Biological Activities of Natural and Engineered Cyclotides, a Novel Molecular Scaffold for Peptide-Based Therapeutics
Angie E. Garcia and Julio A. Camarero
Affiliation: Department of Pharmacology and Pharmaceutical Sciences, University of Southern California, 1985 Zonal Avenue, PSC 616, Los Angeles, CA 90033, USA.
Keywords: Cyclic peptides, Cyclotides, Intein, Kalata B1, MCoTI-I/II, Protein splicing, Protein engineering, Daptomycin, Streptomyces roseo-sporus, Sunflower trypsin inhibitor 1, SFTI-1, Rubiaceae, Violaceae, Cucurbitaceae, anti-HIV, antimicrobial, insecticidal, uterotonic, antitumor, antihelminthic, cyclic cystine knot, CCK, Ecballium elaterium trypsin inhibitor II, Oldenlandia affinis, Psycho-tropia longipes, Bowman-Birk inhibitor SFTI-1, defensins, N-intein, C-intein, vascular en-dothelial growth factor A, VEGF-A, MCoTI-II, trypsin inhibitor, molluscum contagiosum, MCV, FLICE-inhibitory protein, FLIP, Mycobacterium xenopus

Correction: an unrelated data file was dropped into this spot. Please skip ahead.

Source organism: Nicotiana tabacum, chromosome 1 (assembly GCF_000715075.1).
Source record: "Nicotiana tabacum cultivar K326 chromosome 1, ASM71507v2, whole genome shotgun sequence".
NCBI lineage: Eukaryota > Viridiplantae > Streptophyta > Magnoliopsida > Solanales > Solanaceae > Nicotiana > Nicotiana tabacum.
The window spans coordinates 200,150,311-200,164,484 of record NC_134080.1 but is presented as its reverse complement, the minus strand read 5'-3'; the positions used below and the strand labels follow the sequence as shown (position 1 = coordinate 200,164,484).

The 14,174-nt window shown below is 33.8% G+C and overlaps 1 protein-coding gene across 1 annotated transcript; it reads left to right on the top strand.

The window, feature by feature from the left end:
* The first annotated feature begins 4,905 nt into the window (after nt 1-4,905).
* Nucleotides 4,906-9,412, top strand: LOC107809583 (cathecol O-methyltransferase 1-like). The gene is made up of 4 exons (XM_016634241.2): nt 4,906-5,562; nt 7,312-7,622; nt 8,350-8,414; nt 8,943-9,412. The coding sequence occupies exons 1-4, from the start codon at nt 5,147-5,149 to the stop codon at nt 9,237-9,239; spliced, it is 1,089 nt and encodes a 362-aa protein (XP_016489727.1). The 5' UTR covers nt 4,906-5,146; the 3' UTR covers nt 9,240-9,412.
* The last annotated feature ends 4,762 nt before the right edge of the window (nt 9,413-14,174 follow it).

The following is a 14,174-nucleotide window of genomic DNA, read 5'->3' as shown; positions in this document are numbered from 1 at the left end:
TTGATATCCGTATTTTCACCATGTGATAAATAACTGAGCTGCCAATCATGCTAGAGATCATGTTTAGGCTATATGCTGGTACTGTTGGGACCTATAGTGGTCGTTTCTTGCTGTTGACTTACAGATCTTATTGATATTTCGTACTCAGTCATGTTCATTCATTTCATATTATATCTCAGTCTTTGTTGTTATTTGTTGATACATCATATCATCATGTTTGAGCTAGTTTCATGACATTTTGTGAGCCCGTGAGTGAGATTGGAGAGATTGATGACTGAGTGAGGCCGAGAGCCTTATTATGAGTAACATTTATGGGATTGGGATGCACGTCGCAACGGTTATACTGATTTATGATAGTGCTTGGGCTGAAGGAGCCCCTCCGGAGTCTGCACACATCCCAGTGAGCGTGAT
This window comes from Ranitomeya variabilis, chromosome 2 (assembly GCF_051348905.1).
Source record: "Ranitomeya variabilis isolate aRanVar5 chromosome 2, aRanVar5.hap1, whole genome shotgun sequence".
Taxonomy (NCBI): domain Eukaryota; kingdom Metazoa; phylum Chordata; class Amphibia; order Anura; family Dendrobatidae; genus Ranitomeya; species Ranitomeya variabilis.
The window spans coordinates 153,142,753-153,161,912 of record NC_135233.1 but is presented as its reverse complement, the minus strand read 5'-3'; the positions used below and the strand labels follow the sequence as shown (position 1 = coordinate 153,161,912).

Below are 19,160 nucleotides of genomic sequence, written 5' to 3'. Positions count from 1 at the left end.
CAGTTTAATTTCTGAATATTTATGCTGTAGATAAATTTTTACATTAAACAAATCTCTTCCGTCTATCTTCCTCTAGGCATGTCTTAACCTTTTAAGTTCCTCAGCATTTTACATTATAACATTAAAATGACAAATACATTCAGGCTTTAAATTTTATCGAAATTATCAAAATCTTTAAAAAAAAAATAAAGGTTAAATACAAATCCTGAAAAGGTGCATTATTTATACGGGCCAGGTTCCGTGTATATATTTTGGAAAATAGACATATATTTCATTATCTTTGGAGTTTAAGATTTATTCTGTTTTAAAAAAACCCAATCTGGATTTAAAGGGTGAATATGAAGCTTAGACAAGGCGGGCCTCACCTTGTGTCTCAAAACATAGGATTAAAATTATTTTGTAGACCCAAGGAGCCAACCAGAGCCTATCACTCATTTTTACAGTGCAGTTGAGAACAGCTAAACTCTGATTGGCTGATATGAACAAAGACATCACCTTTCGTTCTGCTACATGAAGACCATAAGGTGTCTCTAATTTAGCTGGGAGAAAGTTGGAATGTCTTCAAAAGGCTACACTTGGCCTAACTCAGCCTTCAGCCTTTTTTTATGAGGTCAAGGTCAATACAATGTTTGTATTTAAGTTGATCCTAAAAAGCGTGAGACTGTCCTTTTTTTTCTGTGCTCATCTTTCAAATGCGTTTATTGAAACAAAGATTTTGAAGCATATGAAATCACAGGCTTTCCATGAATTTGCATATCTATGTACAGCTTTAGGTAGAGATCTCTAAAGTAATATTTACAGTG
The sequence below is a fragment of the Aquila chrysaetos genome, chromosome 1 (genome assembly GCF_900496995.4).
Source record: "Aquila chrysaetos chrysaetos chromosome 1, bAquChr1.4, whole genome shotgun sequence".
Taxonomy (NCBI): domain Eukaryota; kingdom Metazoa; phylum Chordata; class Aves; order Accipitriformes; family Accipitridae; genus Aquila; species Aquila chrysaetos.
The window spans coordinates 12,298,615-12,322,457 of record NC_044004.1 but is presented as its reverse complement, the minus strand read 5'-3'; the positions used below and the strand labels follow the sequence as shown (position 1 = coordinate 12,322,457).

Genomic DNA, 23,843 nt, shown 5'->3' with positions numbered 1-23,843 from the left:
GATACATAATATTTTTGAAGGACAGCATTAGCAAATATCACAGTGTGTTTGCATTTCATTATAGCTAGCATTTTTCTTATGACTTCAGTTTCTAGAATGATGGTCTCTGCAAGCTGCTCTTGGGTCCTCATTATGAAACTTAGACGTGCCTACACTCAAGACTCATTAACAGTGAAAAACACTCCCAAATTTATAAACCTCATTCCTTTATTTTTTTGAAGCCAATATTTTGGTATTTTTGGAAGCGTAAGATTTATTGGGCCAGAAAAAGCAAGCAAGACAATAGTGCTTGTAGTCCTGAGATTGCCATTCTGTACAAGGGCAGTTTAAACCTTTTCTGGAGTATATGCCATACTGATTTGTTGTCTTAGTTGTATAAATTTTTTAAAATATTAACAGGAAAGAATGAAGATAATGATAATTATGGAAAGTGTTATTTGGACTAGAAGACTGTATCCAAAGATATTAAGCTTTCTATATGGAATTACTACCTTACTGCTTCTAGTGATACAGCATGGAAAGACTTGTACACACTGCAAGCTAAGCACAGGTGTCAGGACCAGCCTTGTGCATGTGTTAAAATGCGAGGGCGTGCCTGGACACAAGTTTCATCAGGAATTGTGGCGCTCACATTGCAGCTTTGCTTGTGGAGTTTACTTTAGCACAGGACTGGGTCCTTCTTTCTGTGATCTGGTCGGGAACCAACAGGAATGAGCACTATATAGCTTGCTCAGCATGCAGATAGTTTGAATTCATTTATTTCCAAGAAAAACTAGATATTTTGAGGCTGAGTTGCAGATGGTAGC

Cyclotides are a growing family of large plant-derived backbone-cyclized polypeptides (≉30 amino acids long) that share a disulfide-stabilized core characterized by an unusual knotted structure. Their unique circular backbone topology and knotted arrangement of three disulfide bonds makes them exceptionally stable to thermal, chemical, and enzymatic degradation compared to other peptides of similar size. Currently more than 100 sequences of different cyclotides have been characterized and the number is expected to increase dramatically in the coming years. Considering their stability, biological activities and ability to cross the cell membrane, cyclotides can be exploited to develop new peptide-based drugs with high potential for success. The cyclotide scaffold can be engineered or evolved using molecular evolution to inhibit protein-protein interactions implicated in cancer and other human diseases, or design new antimicrobials. The present review reports the biological diversity and therapeutic potential of natural and engineered cyclotides.
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